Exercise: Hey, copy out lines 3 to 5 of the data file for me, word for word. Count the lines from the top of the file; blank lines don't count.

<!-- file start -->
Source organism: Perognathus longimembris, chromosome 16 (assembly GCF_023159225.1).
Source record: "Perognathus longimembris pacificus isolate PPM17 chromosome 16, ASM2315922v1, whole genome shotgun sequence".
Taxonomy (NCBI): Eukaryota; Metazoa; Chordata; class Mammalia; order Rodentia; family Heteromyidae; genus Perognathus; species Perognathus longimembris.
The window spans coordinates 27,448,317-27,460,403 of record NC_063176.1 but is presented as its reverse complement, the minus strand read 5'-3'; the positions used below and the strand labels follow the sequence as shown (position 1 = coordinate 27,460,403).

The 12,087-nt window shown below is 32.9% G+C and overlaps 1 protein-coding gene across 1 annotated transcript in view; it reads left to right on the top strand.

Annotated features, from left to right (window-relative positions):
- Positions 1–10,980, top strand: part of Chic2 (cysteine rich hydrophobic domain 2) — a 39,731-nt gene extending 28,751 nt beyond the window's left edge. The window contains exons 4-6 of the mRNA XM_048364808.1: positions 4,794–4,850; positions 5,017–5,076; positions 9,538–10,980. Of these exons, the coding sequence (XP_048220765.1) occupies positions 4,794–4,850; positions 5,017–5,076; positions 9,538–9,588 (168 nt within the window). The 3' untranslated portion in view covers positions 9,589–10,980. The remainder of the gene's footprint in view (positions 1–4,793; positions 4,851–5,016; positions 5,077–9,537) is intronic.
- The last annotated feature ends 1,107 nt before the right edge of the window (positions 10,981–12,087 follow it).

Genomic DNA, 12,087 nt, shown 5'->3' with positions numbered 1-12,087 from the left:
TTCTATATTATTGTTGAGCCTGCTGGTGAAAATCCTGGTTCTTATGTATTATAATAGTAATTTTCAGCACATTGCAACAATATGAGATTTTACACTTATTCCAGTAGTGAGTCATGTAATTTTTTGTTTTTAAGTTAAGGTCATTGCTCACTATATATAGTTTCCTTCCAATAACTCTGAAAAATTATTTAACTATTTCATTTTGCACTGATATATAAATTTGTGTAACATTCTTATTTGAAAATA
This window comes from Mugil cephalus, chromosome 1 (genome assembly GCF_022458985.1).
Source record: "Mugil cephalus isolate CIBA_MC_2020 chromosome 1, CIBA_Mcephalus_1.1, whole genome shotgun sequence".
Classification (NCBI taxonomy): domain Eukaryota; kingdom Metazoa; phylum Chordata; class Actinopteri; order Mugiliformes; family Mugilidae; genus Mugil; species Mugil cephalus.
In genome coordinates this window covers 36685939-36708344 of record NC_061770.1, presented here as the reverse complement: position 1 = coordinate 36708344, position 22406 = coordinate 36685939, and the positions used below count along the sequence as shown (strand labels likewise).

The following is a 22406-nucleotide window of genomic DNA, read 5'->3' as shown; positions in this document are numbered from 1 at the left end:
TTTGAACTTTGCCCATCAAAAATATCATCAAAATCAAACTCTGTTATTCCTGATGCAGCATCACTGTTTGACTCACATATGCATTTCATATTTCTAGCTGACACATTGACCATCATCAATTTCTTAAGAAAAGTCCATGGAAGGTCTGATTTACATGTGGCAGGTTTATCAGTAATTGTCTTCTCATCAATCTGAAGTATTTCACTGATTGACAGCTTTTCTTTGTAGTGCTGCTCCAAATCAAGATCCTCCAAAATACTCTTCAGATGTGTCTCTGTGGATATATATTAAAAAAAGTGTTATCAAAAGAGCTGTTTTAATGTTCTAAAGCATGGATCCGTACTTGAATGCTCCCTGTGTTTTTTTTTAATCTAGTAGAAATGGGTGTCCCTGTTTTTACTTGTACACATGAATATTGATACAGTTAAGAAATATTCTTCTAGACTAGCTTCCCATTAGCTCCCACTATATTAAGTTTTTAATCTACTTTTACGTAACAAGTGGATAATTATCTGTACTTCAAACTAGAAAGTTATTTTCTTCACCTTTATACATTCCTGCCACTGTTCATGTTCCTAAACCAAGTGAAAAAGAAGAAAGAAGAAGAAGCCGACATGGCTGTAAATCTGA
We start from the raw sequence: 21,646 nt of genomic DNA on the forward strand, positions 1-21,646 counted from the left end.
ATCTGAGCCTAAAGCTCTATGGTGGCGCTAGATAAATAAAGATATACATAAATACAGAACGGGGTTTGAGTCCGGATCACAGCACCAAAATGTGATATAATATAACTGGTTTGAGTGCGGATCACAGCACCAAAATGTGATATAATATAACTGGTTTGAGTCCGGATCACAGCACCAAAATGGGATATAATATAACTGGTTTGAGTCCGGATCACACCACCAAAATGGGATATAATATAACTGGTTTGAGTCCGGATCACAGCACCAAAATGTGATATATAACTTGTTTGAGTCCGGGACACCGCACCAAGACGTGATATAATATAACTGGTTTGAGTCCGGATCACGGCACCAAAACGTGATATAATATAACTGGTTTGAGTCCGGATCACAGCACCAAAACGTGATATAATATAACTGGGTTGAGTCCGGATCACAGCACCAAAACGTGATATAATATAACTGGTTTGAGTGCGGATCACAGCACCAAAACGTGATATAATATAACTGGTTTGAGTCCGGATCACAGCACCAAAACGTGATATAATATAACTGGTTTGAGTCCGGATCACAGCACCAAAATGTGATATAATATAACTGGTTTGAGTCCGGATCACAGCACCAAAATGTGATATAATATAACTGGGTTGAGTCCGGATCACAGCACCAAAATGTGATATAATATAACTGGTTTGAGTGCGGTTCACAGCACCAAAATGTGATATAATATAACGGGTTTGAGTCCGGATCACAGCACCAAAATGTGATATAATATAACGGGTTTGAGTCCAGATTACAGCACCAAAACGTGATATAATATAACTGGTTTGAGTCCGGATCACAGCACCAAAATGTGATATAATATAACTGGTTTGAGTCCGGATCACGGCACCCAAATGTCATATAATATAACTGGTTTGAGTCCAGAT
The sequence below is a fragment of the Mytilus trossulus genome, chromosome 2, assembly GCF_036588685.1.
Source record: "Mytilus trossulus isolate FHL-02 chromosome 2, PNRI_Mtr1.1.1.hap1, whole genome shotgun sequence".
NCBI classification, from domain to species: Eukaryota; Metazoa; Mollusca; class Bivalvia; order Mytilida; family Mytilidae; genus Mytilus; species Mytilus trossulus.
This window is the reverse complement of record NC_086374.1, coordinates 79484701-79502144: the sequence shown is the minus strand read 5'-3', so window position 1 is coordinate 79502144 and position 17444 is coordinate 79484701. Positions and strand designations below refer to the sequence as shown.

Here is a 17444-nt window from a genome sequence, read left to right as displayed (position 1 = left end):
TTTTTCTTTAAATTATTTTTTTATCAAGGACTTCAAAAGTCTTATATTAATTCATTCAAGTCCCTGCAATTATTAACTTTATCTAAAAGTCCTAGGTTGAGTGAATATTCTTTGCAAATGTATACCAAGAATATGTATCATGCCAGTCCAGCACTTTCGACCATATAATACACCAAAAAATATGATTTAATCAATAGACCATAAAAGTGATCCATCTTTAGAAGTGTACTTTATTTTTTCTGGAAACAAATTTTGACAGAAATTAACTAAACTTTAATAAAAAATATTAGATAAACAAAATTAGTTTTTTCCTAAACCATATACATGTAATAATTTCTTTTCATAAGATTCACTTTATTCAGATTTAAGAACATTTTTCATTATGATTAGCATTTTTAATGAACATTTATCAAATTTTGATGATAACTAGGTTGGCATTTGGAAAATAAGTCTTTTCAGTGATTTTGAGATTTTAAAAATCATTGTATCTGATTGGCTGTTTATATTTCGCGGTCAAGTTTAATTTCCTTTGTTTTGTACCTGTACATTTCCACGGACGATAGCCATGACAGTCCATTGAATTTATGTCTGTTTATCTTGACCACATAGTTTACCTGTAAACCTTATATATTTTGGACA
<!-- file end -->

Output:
Taxonomy (NCBI): Eukaryota; Metazoa; Chordata; class Mammalia; order Rodentia; family Heteromyidae; genus Perognathus; species Perognathus longimembris.
The window spans coordinates 27,448,317-27,460,403 of record NC_063176.1 but is presented as its reverse complement, the minus strand read 5'-3'; the positions used below and the strand labels follow the sequence as shown (position 1 = coordinate 27,460,403).

The 12,087-nt window shown below is 32.9% G+C and overlaps 1 protein-coding gene across 1 annotated transcript in view; it reads left to right on the top strand.